In 2015 as IDPA began adding divisions, I committed to the goal of shooting CCP Master and eventually becoming a 6-Gun Master — a challenging goal for someone who had never shot better than Sharpshooter on the 90-round IDPA Classifier.
I was shooting local IDPA matches and often dropping only a handful of points. However, my times were not good and I never finished the match much higher than middle of the pack. I resolved to get better and began shooting the IDPA Classifier on a regular basis. I quickly discovered that no matter how often I shot the classifier, I was a solid Sharpshooter.
I asked IDPA Distinguished Master Gregg Kratochvil if there was a secret to shooting fast and accurately. "If you want to learn to shoot fast — you have to shoot fast," Gregg said with a slightly surprised look on his face.
Wow, perhaps I'm a little dense, but that was a revelation.
Shooting fast while hitting the target necessarily requires a balance between speed and accuracy. Hitting this balance depends on the target, distance, situation and your skill. I had often heard the phrase "slow is smooth and smooth is fast." That never made sense to me and I noticed the typical person uttering the phrase was almost always shooting slowly.
I began to suspect the shooters saying this really did not understanding the underlying principles. I realized that if I only practiced slow, deliberate marksmanship, then that was the only skill I was developing — slow, deliberate marksmanship. It became obvious that speed was not going to just happen on its own.
Could I even shoot a Master-level time? I had never tried. In my first attempt, I shot an overall time of 89.99 seconds. Great! However, I dropped 61 points — Sharpshooter once again. (the 90-round classifier)
I persevered and continued to try and shoot Master times while simultaneously developing an efficient reload and working on trigger control and sight alignment/sight picture.
Clearly, if you want to learn to shoot fast, you need to spend time working on speed. Shooting is just like any other activity; the only way you'll make significant gains is by pushing the envelope.
I began to understand what the pistol felt like when I was shooting fast. Sub-80-second overall times became the norm, and (interestingly) I started dropping fewer points as well. Controlling the pistol at speed was becoming easier and my accuracy was improving. I was paying attention to what the pistol and target were telling me. I also developed a healthy respect for the gentlemen who conceived of the 90-round IDPA classifier; it truly does measure your shooting skill.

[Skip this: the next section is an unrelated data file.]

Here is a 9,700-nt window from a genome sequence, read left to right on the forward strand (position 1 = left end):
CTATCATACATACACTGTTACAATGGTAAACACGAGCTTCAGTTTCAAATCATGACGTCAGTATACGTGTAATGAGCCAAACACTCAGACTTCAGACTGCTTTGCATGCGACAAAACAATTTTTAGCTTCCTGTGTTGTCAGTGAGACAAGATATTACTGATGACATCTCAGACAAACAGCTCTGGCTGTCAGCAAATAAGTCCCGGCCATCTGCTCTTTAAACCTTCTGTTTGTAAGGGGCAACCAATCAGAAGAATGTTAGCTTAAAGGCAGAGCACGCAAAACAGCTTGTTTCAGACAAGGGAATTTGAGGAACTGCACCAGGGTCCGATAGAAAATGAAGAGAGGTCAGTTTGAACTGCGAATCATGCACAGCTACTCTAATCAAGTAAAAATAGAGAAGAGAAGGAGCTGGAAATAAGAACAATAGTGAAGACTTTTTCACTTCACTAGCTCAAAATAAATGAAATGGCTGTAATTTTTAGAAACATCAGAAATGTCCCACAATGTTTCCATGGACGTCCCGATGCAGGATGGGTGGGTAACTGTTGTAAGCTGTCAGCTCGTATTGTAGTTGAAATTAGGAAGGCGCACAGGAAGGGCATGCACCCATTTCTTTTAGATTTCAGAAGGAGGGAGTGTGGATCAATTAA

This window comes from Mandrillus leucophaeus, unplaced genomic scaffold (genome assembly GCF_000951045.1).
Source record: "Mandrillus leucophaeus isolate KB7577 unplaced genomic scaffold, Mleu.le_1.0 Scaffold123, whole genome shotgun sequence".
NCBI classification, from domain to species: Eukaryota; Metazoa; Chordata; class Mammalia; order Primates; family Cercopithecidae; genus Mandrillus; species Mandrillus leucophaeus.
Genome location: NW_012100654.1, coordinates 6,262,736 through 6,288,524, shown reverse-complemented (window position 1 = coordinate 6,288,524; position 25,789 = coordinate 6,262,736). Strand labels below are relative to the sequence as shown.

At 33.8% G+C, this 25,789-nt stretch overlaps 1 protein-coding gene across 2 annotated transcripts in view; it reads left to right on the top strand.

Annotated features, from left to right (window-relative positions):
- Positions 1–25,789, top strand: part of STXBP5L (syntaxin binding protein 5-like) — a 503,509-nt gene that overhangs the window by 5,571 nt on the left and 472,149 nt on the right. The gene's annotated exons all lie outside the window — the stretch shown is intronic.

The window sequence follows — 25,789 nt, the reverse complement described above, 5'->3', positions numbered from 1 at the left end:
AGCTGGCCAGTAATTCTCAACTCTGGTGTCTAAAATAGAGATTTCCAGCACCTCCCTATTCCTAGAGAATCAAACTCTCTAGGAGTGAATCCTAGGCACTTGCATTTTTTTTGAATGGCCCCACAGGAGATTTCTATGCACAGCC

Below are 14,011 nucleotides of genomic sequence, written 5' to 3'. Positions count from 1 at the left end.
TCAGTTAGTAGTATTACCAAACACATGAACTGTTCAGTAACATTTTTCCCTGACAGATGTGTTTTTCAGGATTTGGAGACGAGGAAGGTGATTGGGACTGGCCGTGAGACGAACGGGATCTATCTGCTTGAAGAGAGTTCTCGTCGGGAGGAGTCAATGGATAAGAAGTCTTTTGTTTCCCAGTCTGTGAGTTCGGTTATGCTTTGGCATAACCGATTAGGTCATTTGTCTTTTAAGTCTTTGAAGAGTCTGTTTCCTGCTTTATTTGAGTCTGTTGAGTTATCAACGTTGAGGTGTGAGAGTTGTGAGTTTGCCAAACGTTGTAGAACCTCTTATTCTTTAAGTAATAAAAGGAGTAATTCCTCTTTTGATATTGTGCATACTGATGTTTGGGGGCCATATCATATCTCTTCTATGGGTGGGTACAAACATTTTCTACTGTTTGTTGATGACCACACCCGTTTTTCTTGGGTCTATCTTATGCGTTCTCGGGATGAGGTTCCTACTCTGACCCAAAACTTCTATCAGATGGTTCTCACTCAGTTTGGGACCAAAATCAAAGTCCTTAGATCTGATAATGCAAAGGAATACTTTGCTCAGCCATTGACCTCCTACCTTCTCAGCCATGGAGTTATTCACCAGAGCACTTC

As I continued practicing, my typical CCP classifier scores improved from Sharpshooter to Expert. I started finishing near the top in our local matches and even began winning a few.
An unanticipated but welcome side effect was that the skills I was developing with my CCP pistol (a Springfield XD) transferred to other pistol platforms without too much difficulty. One day, a friend loaned me his SSP pistol, and I shot SSP Expert and then with a different pistol shot Back Up Gun (BUG) Master.
Learning to shoot fast is harder than simply learning to shoot accurately because you are learning to go faster than you ever have before. You must teach yourself faster trigger manipulation, to align the sights faster, and control recoil better.
As the classifier demonstrates, accuracy and speed exist in balance. Push one to the limits of your skill and you'll necessarily see the other suffer. I learned that if you shoot fast, you will miss sometimes, but that is OK because accuracy does catch up with continued practice.
However, speeding up does not mean purposely missing the target, nor does it mean spraying bullets as fast as you can. Learning to shoot faster means pushing yourself and getting a little (but safely) out of control as you find the limit of your skills — and then pushing beyond them just a little.
Try to make every shot count and every trigger pull perfect — they won't be, but you must try.
Be careful of inadvertently introducing bad habits as you speed up. This is particularly true of trigger manipulation. I discovered that as I sped up I was developing bad trigger habits. The target will tell you when bad habits begin to creep in, especially for longer distance targets.
If you have a video camera, take it to the range and record what you are doing. As you speed up, it becomes more challenging to determine exactly what is happening as you shoot. Video will show you things (good and bad) you may not realize you are doing.
You will hit plateaus as you progress. When I started practicing in earnest, I generally shot the classifier in the mid-120s. As my speed and accuracy improved and I pushed past the plateaus, I generally dropped about 10 seconds before I would hit another. These drops reflected my skill at that point in the process.
It is frustrating sometimes, and there is a tendency to focus on the negative. Don't let negative thoughts intrude — focus on what you are doing right and correct the areas that are causing you problems. Always finish every practice session on a positive note with something you do well whether it is shooting a close-range speed drill, deliberate shots, etc.
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